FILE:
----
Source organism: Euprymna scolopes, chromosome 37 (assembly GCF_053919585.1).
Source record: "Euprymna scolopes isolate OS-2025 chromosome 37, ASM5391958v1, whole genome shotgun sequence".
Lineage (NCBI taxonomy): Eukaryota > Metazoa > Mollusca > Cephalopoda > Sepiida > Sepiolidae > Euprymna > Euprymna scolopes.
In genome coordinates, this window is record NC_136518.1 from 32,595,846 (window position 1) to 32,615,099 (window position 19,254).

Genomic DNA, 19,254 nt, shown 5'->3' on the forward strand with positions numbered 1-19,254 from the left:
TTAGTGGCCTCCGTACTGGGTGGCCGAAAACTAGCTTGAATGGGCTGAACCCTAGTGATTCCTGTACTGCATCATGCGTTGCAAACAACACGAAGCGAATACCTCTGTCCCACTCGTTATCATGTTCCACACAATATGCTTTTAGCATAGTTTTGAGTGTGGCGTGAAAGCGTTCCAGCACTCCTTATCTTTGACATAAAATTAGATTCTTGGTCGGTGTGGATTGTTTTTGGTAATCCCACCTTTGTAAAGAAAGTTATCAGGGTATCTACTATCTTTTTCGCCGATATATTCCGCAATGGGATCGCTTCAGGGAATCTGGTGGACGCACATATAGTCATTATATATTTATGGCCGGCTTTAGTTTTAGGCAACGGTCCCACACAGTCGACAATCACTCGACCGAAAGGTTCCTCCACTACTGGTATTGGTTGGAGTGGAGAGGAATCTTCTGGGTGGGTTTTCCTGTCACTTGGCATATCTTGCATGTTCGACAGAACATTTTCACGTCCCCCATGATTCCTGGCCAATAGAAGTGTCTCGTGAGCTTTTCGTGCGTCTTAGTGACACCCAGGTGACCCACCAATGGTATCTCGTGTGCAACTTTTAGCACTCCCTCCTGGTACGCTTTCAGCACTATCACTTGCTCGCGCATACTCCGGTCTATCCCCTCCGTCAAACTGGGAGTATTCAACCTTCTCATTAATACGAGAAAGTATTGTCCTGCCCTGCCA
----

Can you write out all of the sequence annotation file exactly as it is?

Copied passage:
Source organism: Euprymna scolopes, chromosome 37 (assembly GCF_053919585.1).
Source record: "Euprymna scolopes isolate OS-2025 chromosome 37, ASM5391958v1, whole genome shotgun sequence".
Lineage (NCBI taxonomy): Eukaryota > Metazoa > Mollusca > Cephalopoda > Sepiida > Sepiolidae > Euprymna > Euprymna scolopes.
In genome coordinates, this window is record NC_136518.1 from 32,595,846 (window position 1) to 32,615,099 (window position 19,254).

Genomic DNA, 19,254 nt, shown 5'->3' on the forward strand with positions numbered 1-19,254 from the left:
TTAGTGGCCTCCGTACTGGGTGGCCGAAAACTAGCTTGAATGGGCTGAACCCTAGTGATTCCTGTACTGCATCATGCGTTGCAAACAACACGAAGCGAATACCTCTGTCCCACTCGTTATCATGTTCCACACAATATGCTTTTAGCATAGTTTTGAGTGTGGCGTGAAAGCGTTCCAGCACTCCTTATCTTTGACATAAAATTAGATTCTTGGTCGGTGTGGATTGTTTTTGGTAATCCCACCTTTGTAAAGAAAGTTATCAGGGTATCTACTATCTTTTTCGCCGATATATTCCGCAATGGGATCGCTTCAGGGAATCTGGTGGACGCACATATAGTCATTATATATTTATGGCCGGCTTTAGTTTTAGGCAACGGTCCCACACAGTCGACAATCACTCGACCGAAAGGTTCCTCCACTACTGGTATTGGTTGGAGTGGAGAGGAATCTTCTGGGTGGGTTTTCCTGTCACTTGGCATATCTTGCATGTTCGACAGAACATTTTCACGTCCCCCATGATTCCTGGCCAATAGAAGTGTCTCGTGAGCTTTTCGTGCGTCTTAGTGACACCCAGGTGACCCACCAATGGTATCTCGTGTGCAACTTTTAGCACTCCCTCCTGGTACGCTTTCAGCACTATCACTTGCTCGCGCATACTCCGGTCTATCCCCTCCGTCAAACTGGGAGTATTCAACCTTCTCATTAATACGAGAAAGTATTGTCCTGCCCTGCCA